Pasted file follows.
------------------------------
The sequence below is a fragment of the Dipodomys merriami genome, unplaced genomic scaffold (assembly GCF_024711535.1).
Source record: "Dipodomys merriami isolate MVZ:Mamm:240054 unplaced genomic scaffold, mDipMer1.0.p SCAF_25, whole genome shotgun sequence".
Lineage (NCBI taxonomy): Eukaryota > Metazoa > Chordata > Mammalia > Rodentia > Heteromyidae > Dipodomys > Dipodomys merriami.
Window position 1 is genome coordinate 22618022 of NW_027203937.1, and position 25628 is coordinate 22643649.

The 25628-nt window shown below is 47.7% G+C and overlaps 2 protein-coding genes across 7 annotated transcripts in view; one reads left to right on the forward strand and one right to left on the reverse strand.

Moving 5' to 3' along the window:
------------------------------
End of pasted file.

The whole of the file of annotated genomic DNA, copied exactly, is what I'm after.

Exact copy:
The sequence below is a fragment of the Dipodomys merriami genome, unplaced genomic scaffold (assembly GCF_024711535.1).
Source record: "Dipodomys merriami isolate MVZ:Mamm:240054 unplaced genomic scaffold, mDipMer1.0.p SCAF_25, whole genome shotgun sequence".
Lineage (NCBI taxonomy): Eukaryota > Metazoa > Chordata > Mammalia > Rodentia > Heteromyidae > Dipodomys > Dipodomys merriami.
Window position 1 is genome coordinate 22618022 of NW_027203937.1, and position 25628 is coordinate 22643649.

The 25628-nt window shown below is 47.7% G+C and overlaps 2 protein-coding genes across 7 annotated transcripts in view; one reads left to right on the forward strand and one right to left on the reverse strand.

Moving 5' to 3' along the window: